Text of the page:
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When John asserts that, say, his conscience requires pacifism, he acknowledges pacifism as a deliverance of this moral faculty.
Hume's moral faculty, based on the sentiments, bridged what ordinarily was thought as a rational instinct self contained, to an immediate response of more generalized feelings of humanity.
But it is exceedingly unlikely that any such distinct moral faculty exists, if only because the field we call morality cannot be neatly divided from numerous other aspects of mental life, including aesthetic evaluation, religious beliefs, rules of etiquette, prudential reasoning, legal rules, customs, and traditions.
Moral sense cannot be confused with a determination of reason, which can only look for and know means to reach the ends perceived by it, and is only circumscribed to this moral faculty.
In "The Rabbinic Social Contract," Maccoby reads accounts in Tosefta Avodah Zarah 8 and TB AZ as displaying another dialectical lesson: humanity has a natural moral faculty (displayed in the Noahide laws), but it is weak and needs supplementation by revealed instruction ("he who is commanded and does stands higher than he is not commanded and does").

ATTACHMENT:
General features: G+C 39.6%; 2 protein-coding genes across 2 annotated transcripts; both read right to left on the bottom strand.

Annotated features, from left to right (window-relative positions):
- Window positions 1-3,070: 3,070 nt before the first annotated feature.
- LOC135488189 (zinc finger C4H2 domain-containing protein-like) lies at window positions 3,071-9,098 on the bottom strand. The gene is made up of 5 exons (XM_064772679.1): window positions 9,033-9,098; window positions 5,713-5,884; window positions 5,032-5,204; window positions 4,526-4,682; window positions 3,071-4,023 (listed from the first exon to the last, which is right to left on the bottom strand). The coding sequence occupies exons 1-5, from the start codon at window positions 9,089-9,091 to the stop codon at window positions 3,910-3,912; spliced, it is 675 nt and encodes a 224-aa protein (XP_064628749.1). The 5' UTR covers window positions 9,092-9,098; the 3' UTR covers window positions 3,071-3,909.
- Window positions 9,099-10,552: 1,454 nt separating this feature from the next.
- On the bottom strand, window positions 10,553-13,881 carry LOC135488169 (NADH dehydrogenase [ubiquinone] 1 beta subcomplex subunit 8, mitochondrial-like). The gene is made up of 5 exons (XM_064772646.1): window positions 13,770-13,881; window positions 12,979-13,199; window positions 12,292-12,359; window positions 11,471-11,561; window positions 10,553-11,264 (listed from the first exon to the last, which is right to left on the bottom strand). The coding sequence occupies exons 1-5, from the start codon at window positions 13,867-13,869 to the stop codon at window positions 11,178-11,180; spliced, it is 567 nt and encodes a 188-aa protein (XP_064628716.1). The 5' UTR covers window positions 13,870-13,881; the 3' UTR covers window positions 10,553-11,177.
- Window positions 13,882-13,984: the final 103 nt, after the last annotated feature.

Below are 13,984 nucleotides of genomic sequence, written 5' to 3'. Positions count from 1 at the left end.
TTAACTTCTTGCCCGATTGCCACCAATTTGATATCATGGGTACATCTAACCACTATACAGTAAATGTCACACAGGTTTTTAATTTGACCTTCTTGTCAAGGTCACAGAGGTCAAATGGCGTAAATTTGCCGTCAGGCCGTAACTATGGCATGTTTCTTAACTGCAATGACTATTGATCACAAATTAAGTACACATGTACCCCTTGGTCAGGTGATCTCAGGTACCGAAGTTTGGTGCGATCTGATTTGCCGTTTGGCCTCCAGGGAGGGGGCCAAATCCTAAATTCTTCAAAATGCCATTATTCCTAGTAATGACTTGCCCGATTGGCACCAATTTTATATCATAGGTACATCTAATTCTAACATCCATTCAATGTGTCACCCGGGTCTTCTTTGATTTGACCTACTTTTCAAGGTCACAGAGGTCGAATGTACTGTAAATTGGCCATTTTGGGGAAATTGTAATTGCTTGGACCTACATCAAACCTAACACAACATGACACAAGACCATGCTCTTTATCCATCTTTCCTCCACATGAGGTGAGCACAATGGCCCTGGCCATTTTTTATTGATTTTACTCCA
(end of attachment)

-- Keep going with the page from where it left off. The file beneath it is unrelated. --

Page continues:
Faced with Jesus' warning "Judge not lest you be judged," Midgley insists that Jesus is not taking aim at our moral faculty of judgment but instead criticizing vindictiveness.
The idea is that like our perceptual faculty, our moral faculty can be improved in the sense that we can learn to discriminate more finely via experience.
The enlightened self-interest model acts as some sort of surrogate for this moral faculty and, were it firmly tethered to general ethical theory, we might welcome it as an ingenious application of social contract theory.
The primary moral faculty for Jefferson, however, was not the intellect but the "moral sense.
This is seen best in the chapter on learning theory and conditioning, a body of work which depends on the assumptions, first, that criminal behaviour somehow equates with a measurable deficiency in a hypothetical moral faculty and secondly, that physical processes determine behaviour without the intervention of any real mental element.
He wrote A Syllabus of a Course of Lectures on Chemistry (1770), Sermons to Gentlemen Upon Temperance and Exercise (1772), An Address to the Inhabitants of the British Settlements in America Upon Slave-Keeping (1773), and An Inquiry into the Influence of Physical Causes Upon the Moral Faculty (1786).